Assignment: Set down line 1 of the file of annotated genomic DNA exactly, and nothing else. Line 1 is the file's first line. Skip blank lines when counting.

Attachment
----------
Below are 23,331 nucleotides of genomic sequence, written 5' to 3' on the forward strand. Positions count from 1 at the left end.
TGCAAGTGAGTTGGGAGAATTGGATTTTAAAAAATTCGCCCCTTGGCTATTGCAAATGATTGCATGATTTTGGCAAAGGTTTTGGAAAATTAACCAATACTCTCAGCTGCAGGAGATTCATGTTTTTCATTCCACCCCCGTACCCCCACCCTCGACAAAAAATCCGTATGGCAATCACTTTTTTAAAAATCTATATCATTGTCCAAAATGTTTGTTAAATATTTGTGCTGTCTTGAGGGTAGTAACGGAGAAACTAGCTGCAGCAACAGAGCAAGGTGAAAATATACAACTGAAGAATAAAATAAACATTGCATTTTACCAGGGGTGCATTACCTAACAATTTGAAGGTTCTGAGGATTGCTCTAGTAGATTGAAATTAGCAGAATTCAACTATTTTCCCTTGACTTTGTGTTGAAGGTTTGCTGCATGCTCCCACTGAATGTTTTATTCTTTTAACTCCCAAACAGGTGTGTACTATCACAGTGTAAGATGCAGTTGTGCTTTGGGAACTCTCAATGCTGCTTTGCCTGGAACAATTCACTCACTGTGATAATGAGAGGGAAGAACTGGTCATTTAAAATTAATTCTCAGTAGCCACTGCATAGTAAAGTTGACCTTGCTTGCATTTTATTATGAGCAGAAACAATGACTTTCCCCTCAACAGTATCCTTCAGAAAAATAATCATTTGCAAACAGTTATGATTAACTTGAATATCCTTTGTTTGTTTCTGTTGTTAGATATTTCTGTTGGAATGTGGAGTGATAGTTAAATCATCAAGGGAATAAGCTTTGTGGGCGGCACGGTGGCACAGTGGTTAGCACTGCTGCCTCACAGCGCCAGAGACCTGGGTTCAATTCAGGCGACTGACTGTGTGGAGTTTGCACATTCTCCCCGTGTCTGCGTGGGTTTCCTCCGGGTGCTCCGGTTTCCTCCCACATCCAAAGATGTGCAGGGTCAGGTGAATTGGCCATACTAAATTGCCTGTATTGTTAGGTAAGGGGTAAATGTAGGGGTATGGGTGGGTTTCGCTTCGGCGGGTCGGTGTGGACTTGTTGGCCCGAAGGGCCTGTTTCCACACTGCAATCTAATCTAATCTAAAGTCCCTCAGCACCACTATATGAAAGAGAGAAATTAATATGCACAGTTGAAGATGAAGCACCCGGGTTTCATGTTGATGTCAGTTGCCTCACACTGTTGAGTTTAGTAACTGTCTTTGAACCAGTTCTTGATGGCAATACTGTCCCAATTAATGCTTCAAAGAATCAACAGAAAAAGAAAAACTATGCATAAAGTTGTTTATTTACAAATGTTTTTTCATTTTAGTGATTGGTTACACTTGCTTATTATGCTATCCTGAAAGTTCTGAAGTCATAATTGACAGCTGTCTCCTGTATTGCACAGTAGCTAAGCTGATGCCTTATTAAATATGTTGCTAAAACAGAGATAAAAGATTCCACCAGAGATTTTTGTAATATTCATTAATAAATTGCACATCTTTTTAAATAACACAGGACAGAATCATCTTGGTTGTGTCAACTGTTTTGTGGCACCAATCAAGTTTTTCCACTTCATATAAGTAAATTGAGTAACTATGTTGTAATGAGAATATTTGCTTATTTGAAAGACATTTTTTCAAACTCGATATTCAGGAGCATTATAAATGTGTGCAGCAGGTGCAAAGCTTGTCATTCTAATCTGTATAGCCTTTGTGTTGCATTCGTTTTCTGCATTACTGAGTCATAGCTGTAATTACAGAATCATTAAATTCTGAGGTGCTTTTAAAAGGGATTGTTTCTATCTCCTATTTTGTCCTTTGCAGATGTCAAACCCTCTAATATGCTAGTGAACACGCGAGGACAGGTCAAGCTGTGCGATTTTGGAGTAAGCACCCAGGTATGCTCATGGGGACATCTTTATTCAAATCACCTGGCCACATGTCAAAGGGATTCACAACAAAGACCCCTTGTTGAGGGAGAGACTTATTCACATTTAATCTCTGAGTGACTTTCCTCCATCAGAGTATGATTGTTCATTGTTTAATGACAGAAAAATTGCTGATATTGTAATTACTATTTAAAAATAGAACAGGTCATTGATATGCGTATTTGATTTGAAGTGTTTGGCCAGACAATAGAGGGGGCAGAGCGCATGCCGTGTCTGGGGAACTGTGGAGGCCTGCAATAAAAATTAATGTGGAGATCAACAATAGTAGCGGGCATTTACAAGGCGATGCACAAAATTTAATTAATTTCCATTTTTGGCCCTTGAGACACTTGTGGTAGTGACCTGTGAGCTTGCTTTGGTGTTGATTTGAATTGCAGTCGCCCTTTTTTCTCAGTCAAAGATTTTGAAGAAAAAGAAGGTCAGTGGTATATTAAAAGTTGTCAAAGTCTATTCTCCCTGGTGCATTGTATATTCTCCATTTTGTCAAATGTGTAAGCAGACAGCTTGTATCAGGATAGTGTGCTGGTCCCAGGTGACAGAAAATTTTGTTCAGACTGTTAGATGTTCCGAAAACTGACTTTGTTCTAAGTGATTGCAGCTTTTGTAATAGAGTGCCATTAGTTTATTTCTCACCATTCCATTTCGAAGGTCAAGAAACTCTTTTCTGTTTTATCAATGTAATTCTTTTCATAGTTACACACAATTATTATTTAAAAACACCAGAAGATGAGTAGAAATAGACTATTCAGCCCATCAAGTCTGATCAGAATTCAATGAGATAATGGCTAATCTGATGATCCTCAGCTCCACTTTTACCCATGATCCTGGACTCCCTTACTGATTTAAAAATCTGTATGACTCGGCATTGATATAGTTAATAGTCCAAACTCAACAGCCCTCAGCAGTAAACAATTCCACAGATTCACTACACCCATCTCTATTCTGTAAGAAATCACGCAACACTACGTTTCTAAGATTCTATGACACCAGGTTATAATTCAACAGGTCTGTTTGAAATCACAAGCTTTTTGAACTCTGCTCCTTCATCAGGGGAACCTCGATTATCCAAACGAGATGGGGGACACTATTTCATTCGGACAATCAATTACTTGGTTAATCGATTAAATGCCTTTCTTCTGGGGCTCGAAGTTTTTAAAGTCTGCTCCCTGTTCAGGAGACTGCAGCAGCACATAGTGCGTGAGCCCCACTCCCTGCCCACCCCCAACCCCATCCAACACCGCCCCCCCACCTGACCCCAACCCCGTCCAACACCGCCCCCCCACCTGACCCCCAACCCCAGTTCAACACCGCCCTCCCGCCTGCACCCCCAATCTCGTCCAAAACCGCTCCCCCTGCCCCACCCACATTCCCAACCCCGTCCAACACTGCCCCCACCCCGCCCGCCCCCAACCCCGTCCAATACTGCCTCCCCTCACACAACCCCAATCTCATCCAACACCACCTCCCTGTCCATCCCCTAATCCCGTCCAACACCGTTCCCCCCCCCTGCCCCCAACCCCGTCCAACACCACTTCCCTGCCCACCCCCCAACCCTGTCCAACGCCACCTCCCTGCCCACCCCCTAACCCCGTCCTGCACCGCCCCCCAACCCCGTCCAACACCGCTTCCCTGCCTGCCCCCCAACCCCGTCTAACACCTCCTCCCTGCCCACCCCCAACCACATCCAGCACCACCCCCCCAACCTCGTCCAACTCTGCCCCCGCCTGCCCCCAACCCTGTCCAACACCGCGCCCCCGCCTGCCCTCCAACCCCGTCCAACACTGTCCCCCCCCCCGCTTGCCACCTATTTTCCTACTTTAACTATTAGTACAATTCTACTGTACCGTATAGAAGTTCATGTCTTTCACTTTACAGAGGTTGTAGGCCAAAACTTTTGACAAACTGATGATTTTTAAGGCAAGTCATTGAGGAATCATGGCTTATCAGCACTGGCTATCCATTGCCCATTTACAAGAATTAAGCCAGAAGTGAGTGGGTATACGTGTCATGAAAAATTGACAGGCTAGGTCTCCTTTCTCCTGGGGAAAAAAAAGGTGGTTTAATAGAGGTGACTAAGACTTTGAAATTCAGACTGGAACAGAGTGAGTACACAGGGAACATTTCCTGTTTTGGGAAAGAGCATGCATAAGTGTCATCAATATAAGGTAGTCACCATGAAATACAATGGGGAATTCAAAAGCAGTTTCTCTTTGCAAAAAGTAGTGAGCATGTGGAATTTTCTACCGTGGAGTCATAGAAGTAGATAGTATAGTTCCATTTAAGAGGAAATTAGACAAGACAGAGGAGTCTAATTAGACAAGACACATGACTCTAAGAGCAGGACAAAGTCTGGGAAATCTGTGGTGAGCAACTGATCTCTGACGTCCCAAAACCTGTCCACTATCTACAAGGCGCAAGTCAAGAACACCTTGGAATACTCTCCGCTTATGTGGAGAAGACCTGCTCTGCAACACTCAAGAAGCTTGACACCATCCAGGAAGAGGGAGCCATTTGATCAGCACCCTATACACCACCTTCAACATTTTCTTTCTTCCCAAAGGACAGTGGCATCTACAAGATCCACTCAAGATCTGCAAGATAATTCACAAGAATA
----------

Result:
Below are 23,331 nucleotides of genomic sequence, written 5' to 3' on the forward strand. Positions count from 1 at the left end.